Appleton's Cyclopedia of American Biography, edited by James
Grant Wilson, John Fiske and Stanley L. Klos. Six volumes, New York: D. Appleton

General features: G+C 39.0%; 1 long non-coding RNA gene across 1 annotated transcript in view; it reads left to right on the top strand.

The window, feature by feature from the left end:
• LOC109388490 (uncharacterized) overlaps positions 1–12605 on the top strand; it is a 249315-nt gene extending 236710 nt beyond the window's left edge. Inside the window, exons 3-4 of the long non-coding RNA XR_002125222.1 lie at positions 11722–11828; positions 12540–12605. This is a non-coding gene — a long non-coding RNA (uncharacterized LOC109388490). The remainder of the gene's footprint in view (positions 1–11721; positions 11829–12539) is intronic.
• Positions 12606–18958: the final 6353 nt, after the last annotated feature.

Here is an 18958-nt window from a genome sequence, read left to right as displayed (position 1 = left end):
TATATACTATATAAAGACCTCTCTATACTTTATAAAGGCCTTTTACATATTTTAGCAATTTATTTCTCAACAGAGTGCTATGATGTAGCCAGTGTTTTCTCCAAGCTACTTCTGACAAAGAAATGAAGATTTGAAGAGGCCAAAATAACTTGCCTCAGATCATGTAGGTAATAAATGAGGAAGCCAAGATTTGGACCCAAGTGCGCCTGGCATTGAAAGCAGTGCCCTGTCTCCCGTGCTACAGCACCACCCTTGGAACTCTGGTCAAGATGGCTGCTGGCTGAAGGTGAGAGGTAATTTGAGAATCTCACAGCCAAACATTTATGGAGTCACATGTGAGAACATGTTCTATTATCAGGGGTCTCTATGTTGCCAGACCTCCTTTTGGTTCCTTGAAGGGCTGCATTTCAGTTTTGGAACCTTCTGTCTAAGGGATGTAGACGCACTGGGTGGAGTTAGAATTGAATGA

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MANIGAULT, Gabriel (man-e-go), patriot, born in Charleston, South Carolina, 21 April, 1704; died there, 5 June, 1'781. He engaged successfully in commercial pursuits in Charleston, accumulating a fortune of about $800,000. Refusing tempting inducements to enter into the slave-trade, which was very lucrative, he invested his profits in rice-plantations and slaves, exercising such care and humanity in their treatment that their natural increase in thirty-eight, years from 86 to 270 was instanced before a committee of the British house of commons in 1790 in justification of the slave system. He was treasurer of the province of South Carolina in 1738, when the accounts of the St. Augustine expedition were examined, and for several years represented Charleston in the provincial house of commons. Shortly after the Declaration of Independence he advanced $220,000 from his private fortune to the state of South Carolina for purposes of defence. When General Augustine Prevost appeared before Charleston in May, 1779, he armed and equipped himself and his grandson, Joseph, a boy of fifteen, and both took their places in the lines for the defence of the city. At his death he left £5,000 sterling to the South Carolina society, of Charleston.--Gabriel's great-grandson, Gabriel Henry, soldier, born in Charleston, South Carolina, 28 December, 1788" died on his plantation, 7 January, 1834. He moved with his parents to New York in 1805, and the same year, after a short stay at Princeton, was sent to Paris for a military education, and entered the Lycee imperial. On leaving, in 1808, he declined a commission in the French army, and returned with the desire of obtaining a commission in the United States army. In 1813 he served as aide-de-camp with the rank of captain on the staff of General Izard, who commanded a brigade under Hampton on the Canada frontier, he was brevetted major at the close of 1813, and until the end of the war was an assistant inspector-general. He was offered a captaincy in one of the artillery regiments when the army was reduced, but, returning to South Carolina, where he inherited property, he devoted the remainder of his life to agriculture.--Gabriel Henry's brother, Charles, merchant, born in Charleston, South Carolina, 7 April, 1795 ; died 30 April, 1874, removed to New York with his parents in 1805, and two years afterward to Philadelphia, where he grew to manhood. He was at the University of Pennsylvania in 1814 when the British burned Washington, and served in the militia that was ordered out for the defence of Philadelphia. He then entered mercantile life, and after 1817 travelled extensively in Asia, Australia, and South America. He returned to South Carolina in 1823, where he married, and became a rice-planter.--Charles's son, Gabriel Edward, physician, born in Charleston, South Carolina, 7 January, 1833, was taken as an infant to Paris, and again at thirteen years of age, and entered the College Bourbon, where he completed two classes. He was graduated at the College of Charleston, 1852, and at the medical college of South Carolina in 1854, and returned to Paris to continue his medical studies, at the same time studying zoology at the Jardin des Plantes. He served in the civil war as private, and then as adjutant of the 4th South Carolina cavalry. He continued his zoological studies and was elected in 1873 curator of the museum of natural history in the College of Charleston, which post he still holds. He delivers public lectures at the college on his branch, and is a contributor on zoological and other subjects to the proceedings of the Elliott society of science and art. He is president of the Carolina art association.--Gabriel's great-grandson, Arthur Middleton, soldier, born in Charleston, South Carolina, in 1824; died 16 August, 1886, was prepared for college, but entered business in Charleston. In 1846 he was elected 1st lieutenant of the Charleston company in the Palmetto regiment. He served through the Mexican war under General Scott, and was present in all the battles in which his regiment participated. Returning, he resumed his occupation, which he continued until he inherited a rice-plantation on San-tee river, South Carolina At the beginning of the civil war he served as inspector-general on Beauregard's staff, and, having been elected colonel of the 10th regiment of South Carolina infantry, he commanded the 1st military district. Early in 1862 he was ordered to Mississippi, and served continuously in the western army under Bragg, Johnson, and Hood, and was made brigadier-general in 1863. His brigade was frequently engaged, and did severe fighting in the retreat before Sherman. He was wounded twice, the second time severely in the head, at the battle of Franklin, Tennessee At the close of the war he attempted rice-planting again, but without success, and in 1880 he was elected adjutant-general of the state, serving in that post six years, and being the candidate of the Democratic party for re-election at the time of his death, which was hastened by the consequences of the wound that he received at Franklin.
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